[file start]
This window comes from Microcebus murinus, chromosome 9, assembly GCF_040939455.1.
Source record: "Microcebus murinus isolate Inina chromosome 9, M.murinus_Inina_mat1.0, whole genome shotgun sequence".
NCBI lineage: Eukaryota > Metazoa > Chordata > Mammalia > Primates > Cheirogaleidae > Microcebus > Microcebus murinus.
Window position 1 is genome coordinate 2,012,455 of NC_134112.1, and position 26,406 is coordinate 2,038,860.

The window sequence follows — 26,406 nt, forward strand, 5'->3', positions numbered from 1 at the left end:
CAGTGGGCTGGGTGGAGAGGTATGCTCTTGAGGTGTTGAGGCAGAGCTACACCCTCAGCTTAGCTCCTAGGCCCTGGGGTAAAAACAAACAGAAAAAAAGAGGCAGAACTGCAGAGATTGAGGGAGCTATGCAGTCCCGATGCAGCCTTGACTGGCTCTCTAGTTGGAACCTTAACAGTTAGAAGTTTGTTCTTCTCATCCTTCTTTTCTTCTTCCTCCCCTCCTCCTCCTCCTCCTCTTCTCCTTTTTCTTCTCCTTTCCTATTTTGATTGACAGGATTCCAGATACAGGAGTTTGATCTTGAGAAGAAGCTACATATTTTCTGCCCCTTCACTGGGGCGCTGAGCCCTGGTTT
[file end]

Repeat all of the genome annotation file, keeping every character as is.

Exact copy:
This window comes from Microcebus murinus, chromosome 9, assembly GCF_040939455.1.
Source record: "Microcebus murinus isolate Inina chromosome 9, M.murinus_Inina_mat1.0, whole genome shotgun sequence".
NCBI lineage: Eukaryota > Metazoa > Chordata > Mammalia > Primates > Cheirogaleidae > Microcebus > Microcebus murinus.
Window position 1 is genome coordinate 2,012,455 of NC_134112.1, and position 26,406 is coordinate 2,038,860.

The window sequence follows — 26,406 nt, forward strand, 5'->3', positions numbered from 1 at the left end:
CAGTGGGCTGGGTGGAGAGGTATGCTCTTGAGGTGTTGAGGCAGAGCTACACCCTCAGCTTAGCTCCTAGGCCCTGGGGTAAAAACAAACAGAAAAAAAGAGGCAGAACTGCAGAGATTGAGGGAGCTATGCAGTCCCGATGCAGCCTTGACTGGCTCTCTAGTTGGAACCTTAACAGTTAGAAGTTTGTTCTTCTCATCCTTCTTTTCTTCTTCCTCCCCTCCTCCTCCTCCTCCTCTTCTCCTTTTTCTTCTCCTTTCCTATTTTGATTGACAGGATTCCAGATACAGGAGTTTGATCTTGAGAAGAAGCTACATATTTTCTGCCCCTTCACTGGGGCGCTGAGCCCTGGTTT